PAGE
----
Some authors say that it is more difficult to find an agent than a publisher. It is certainly true that an agency lives or dies on its ability to make money for the client and therefore for themselves, and for this reason an agent will only take you on if he or she is confident that there is a market for your book. Don't mess it up by being anything less than thorough. Finally, if you are lucky enough to have an agent interested in representing you it is important to remember that it is not enough for them to wish to represent you, you must choose to select or appoint them.
If you do choose to go it alone or have been unsuccessful in finding an agent your next option is to contact a publisher directly. You've heard about the slush pile, the stack of unsolicited manuscripts that every publisher has; every year or so the press report on an author plucked from the slush pile to receive a three-book deal and a huge advance. To improve your chances, it is essential that you start by researching the market.
Publishing is a commercial business and a publisher will need to be convinced that there is a potential market for any book that they decide to publish. Find the right publisher. First of all, think about who would be a good fit for you and your book. Have a look at the titles in your local Waterstones, and see who publishes books that yours might sit well next to - if you've written a crime novel, find out which publishers have a crime list, or even specialise in the genre.
If you've written a historical biography, browse the history section to see who the relevant publishers are in this field. Don't ignore the independents - publishers such as Canongate, Quercus and Tindall Street have all published books that have become bestsellers and won literary awards. When you've decided which would be the best publisher for you, find out if they accept submissions, who and where to send them to, and in what format.
Ring or email first to find out who is the best person to receive your work. Presentation is important. Submit your material in the most appropriate format for the publishers. They'll probably ask for the first two or three chapters and a synopsis of the whole book. Your pitch starts with the covering letter so make sure you explain why your book is worth publishing and why they are the perfect publisher to do it. Computers and the Internet have made self-publishing easier than ever, and if the traditional publishing route is denied to you, it may be worth considering.
Self-publishing can be a huge undertaking but many authors have published their own work successfully in the past. However, if you do go down this route, you will have to learn to be more than "just" a writer. Friends and family will give you feedback, but it may not be honest or frank. A bookshop manager or buyer will be able to say very quickly whether your book is likely to appeal to a readership. The conversation may not necessarily be a comfortable one, but that bookselling experience may make all the difference between a book design that's commercially viable and one that won't sell.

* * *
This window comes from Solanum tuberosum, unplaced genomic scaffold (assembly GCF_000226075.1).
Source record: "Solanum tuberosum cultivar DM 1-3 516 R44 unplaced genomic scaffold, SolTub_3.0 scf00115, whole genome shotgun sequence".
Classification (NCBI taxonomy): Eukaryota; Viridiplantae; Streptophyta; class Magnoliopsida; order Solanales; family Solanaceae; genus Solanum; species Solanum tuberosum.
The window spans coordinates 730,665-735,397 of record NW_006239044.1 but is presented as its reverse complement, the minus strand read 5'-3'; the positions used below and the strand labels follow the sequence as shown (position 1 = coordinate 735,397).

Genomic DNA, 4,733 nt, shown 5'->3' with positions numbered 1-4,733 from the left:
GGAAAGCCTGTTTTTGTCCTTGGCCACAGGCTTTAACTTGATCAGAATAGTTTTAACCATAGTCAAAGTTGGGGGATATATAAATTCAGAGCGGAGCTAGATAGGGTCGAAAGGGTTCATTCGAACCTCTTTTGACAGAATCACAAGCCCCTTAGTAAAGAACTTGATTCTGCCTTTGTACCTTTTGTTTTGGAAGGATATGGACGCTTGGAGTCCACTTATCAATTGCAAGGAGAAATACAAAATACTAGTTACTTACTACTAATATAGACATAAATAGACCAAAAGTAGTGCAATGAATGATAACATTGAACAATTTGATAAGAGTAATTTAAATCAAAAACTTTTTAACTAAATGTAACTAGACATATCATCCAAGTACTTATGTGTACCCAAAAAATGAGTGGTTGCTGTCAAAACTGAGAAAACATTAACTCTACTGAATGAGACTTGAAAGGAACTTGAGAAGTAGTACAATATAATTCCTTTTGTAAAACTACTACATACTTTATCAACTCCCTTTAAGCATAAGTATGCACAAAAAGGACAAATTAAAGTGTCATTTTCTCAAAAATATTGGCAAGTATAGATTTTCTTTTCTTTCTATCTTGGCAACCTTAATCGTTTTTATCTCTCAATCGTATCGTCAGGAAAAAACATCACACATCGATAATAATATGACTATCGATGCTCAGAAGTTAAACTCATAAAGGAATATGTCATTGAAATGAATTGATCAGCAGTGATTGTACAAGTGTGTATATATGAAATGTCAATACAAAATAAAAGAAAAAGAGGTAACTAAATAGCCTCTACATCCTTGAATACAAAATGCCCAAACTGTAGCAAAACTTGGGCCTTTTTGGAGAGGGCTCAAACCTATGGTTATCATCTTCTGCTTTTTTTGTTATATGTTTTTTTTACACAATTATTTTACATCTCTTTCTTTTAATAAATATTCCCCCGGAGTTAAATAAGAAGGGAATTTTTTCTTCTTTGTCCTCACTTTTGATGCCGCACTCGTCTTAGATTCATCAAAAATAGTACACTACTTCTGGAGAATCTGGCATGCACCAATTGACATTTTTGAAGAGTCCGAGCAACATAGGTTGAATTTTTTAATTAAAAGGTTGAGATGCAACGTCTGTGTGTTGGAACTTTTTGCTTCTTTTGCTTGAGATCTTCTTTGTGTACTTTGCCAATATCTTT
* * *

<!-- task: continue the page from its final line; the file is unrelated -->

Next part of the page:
Once you have decided to take on the challenge of self-publishing and have settled on the fundamentals of your book, you may want to contact Waterstones Independent Publisher Co-ordinator, who will offer guidance on how to get essential information on your book to Waterstones. The line between vanity publishing and self-publishing can be a grey one, but generally if you are paying someone else to publish your work, then you are dealing with a vanity publisher.
Mainstream publishers invest in the promotion of a book and make their profit from its sales. Vanity publishers on the other hand, make money from upfront charges. Whatever decision you make it is essential that you investigate your options thoroughly before you part with any money. There are millions of blogs on the internet, covering a myriad of subjects. While many just serve a diary or notebook function for the random thoughts of their countless authors, others have a more focused approach.
Several blogs have made the jump from online content to published book recently. This bestselling guide to markets in all areas of the media is completely revised and updated every year. Each edition is packed with comprehensive articles and advice - often from famous names such as J. The annual, bestselling guide to all aspects of the media and how to write and illustrate for children and young adults. Acknowledged by the media industries and authors as the essential guide to how to get published. Together they provide invaluable guidance on subjects such as series fiction, writing historical or funny books, preparing an illustration portfolio, managing your finances, interpreting publishers' contracts, self-publishing your work.
They may like your style, but think that another type of novel is more saleable. Tread carefully. The agent may be right — they know the market, after all. The best agents will not only help you get published, they will manage your career, help you develop as a writer, and think about your long-term potential as an author. Ideally, this will be a long-term working relationship — so pick one you think you can work with. So it pays to spend a bit of time and effort into making the right match — for both of you.